Dominic McGrath, PA
Future shows in Dublin’s Gaiety Theatre will remain “impossible” as long as audience numbers remain limited, the team behind a new stage show has warned.
For the first time since the pandemic struck, actors will once again tread the boards in one of Ireland’s oldest theatres as an operatic production of The Dead, the short story by James Joyce, brings Dublin’s Gaiety Theatre back to life.
But with public health guidelines limiting the audience to 50 people per show, the future of the grand Victorian theatre and the wider industry remains in doubt.
The new production, which is nearly sold out, has been funded by the Government’s €25 million Live Performance Support scheme, which was launched earlier this year to support commercial venues, promoters and producers.
Laura McGuigan, the general manager of the Gaiety, said large-scale productions are commercially impossible under current restrictions.
“After this performance finishes, the theatre goes dark again until a time when the Government can allow us to open with commercially viable numbers,” she said.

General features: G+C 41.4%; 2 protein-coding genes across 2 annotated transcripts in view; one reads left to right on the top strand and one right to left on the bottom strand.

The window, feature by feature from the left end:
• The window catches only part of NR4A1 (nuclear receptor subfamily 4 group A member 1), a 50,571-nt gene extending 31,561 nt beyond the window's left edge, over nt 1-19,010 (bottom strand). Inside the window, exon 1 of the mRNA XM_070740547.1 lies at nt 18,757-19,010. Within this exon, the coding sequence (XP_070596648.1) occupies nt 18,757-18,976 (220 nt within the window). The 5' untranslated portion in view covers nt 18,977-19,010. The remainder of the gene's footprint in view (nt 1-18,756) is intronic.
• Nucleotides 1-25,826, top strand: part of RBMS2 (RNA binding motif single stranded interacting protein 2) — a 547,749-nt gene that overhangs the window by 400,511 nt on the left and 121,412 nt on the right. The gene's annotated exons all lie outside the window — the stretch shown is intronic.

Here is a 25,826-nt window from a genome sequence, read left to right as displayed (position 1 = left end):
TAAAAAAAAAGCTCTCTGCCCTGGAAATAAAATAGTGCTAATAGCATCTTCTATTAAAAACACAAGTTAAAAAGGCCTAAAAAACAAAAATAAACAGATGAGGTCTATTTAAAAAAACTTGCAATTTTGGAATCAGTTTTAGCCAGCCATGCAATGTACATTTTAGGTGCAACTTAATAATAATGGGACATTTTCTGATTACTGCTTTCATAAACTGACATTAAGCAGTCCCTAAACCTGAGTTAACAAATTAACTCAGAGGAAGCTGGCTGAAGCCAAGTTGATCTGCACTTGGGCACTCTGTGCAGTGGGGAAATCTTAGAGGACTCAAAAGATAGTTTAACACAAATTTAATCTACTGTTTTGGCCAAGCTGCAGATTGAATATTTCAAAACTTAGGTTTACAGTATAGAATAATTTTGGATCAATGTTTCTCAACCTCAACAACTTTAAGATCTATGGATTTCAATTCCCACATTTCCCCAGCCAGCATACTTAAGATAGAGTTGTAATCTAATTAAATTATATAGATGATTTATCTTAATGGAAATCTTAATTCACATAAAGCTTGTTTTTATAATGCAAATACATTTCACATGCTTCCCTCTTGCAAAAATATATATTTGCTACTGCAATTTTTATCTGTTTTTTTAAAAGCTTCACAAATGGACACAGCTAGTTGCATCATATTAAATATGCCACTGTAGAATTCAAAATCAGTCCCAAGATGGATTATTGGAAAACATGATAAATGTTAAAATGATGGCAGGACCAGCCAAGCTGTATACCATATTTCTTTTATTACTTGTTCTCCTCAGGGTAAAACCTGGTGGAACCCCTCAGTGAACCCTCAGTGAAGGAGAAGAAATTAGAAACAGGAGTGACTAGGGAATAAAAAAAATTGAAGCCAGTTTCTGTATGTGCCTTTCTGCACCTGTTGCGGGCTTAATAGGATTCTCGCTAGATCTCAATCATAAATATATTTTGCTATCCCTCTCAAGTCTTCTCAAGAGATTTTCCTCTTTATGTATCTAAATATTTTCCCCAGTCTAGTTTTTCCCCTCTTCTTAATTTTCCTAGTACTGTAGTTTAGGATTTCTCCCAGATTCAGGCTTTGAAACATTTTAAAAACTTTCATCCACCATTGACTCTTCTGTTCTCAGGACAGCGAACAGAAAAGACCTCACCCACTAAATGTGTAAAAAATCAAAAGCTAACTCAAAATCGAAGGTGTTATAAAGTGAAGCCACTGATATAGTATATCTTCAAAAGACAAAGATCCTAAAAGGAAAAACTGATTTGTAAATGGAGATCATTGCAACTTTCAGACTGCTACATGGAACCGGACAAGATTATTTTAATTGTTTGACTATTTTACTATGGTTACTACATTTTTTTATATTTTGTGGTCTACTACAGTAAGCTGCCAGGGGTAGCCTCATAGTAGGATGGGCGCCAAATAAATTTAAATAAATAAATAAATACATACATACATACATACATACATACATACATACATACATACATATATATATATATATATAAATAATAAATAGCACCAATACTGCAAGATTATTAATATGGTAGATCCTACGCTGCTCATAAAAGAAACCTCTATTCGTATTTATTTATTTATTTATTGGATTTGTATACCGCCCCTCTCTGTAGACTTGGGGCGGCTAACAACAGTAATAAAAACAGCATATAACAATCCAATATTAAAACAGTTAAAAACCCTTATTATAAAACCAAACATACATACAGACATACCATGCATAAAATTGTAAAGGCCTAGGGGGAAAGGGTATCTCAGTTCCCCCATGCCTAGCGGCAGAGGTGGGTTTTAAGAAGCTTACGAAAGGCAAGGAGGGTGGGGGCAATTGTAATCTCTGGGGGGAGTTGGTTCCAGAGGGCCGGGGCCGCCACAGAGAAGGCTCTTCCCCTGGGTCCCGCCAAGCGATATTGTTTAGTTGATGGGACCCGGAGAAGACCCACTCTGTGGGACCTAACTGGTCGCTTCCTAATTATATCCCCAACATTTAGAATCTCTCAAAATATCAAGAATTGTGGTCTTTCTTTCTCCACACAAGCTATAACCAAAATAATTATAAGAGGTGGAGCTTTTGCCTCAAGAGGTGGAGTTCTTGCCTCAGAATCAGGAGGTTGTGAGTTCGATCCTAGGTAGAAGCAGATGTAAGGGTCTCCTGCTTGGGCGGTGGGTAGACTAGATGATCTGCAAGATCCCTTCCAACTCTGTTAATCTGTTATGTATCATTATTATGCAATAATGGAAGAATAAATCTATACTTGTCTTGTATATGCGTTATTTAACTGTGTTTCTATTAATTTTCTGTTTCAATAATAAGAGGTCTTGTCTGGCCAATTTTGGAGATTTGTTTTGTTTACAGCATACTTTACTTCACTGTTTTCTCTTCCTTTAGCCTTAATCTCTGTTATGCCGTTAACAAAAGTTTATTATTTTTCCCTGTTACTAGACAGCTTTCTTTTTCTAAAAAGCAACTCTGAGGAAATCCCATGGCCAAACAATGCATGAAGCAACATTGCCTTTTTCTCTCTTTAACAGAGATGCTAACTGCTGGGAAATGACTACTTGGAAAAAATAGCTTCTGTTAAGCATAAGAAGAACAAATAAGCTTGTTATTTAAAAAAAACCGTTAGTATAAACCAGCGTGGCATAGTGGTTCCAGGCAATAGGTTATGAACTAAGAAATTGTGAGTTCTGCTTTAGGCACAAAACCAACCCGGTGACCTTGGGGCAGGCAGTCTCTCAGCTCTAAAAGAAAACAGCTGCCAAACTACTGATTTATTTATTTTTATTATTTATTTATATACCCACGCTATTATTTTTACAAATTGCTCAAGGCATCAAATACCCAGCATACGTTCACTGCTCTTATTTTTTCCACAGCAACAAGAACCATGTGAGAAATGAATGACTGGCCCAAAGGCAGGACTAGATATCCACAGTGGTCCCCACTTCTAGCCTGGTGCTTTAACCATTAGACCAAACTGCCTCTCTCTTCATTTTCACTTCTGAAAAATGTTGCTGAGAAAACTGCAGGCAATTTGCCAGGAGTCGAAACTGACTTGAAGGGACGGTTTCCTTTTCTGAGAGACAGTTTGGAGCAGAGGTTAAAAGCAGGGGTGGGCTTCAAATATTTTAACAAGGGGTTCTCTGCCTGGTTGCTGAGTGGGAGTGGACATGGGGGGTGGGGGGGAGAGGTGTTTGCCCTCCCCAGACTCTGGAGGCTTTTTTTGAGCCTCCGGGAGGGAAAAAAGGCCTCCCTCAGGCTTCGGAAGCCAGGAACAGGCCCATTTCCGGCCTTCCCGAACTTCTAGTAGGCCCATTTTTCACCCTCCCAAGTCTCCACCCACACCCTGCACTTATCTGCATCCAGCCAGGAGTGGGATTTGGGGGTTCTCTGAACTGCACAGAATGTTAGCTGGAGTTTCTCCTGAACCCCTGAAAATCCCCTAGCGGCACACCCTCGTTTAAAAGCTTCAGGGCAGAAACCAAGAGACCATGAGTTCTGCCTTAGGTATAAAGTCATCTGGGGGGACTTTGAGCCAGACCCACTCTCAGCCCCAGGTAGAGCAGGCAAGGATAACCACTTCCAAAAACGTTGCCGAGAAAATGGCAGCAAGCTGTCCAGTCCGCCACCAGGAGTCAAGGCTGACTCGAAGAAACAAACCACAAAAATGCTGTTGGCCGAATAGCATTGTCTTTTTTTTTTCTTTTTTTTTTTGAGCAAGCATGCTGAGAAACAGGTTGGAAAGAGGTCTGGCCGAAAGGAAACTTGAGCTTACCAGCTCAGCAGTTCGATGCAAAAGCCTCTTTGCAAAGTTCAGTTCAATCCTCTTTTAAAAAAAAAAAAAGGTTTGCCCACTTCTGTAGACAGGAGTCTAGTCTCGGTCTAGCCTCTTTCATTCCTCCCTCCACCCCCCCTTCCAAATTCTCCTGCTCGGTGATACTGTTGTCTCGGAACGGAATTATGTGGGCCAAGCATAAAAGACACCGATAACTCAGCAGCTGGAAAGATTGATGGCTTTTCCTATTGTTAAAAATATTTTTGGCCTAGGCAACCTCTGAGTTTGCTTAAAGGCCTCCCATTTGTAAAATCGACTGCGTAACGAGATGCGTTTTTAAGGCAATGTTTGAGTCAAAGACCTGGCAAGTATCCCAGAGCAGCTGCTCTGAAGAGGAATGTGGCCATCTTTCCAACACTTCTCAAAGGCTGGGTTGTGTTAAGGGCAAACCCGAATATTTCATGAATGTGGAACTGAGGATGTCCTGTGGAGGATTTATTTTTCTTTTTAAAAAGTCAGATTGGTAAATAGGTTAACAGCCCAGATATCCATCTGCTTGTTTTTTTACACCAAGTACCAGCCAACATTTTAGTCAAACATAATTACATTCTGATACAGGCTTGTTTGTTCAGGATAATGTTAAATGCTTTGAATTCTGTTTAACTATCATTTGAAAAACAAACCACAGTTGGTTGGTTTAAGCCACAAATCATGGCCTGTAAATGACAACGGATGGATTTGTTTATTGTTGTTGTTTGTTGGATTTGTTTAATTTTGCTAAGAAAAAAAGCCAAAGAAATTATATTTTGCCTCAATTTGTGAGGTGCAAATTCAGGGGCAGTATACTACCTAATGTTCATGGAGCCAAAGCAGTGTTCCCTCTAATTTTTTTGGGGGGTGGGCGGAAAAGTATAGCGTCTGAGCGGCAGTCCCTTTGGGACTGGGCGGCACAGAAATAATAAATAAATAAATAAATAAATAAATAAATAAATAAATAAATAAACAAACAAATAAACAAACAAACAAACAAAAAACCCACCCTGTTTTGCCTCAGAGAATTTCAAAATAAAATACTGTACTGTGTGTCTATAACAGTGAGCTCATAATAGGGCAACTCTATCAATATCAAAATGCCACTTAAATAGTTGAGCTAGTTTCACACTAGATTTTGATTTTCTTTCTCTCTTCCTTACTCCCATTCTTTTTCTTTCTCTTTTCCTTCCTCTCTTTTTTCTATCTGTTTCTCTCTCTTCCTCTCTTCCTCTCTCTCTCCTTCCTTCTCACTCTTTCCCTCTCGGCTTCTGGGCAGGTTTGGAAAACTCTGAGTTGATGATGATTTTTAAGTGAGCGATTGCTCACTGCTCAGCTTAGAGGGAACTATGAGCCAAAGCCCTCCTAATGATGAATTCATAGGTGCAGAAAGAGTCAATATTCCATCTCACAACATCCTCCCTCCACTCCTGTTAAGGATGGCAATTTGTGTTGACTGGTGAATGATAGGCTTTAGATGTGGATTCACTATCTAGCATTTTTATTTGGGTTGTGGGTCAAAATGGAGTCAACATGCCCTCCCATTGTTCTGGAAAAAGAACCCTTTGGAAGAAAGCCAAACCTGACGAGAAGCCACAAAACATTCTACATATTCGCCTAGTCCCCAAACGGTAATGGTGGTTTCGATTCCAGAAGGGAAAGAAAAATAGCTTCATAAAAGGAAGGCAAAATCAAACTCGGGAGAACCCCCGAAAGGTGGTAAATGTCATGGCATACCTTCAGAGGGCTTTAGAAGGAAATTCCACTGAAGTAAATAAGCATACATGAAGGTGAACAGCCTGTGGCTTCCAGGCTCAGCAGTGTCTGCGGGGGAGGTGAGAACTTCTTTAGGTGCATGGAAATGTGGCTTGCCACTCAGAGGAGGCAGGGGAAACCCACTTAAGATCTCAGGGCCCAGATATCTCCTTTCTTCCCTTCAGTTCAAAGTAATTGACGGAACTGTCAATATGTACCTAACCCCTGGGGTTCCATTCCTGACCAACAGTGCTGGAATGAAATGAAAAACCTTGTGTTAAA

When audience members take their seats for four performances across the August 7th and 8th, they’ll be treated to an intimate performance, but one that is not economically viable in the long term.
Ms McGuigan said that the 1,115-seat theatre normally needs to fill 60 per cent of seats to breakeven. During these four productions, only 4 per cent of seats will be filled per show.
“With most other sectors almost at the finish line, they can kind of see the finish line. We’re just at the starting blocks, if you want to give it an Olympics analogy,” she said.
Breda Cashe, the producer of “The Dead, An Opera”, said the industry – after 18 months of uncertainty – was “haemorrhaging” staff.
Major shows will be not be able to happen with limited audiences, she said.
“It’s going be impossible, unless we can start getting more people into the theatre. And that really needs to happen. I know we’re all saying it, but we actually really need that so desperately.”
“I think it’s particularly difficult because we still don’t know where it’s going. We still don’t know the solution for these beautiful theatres.”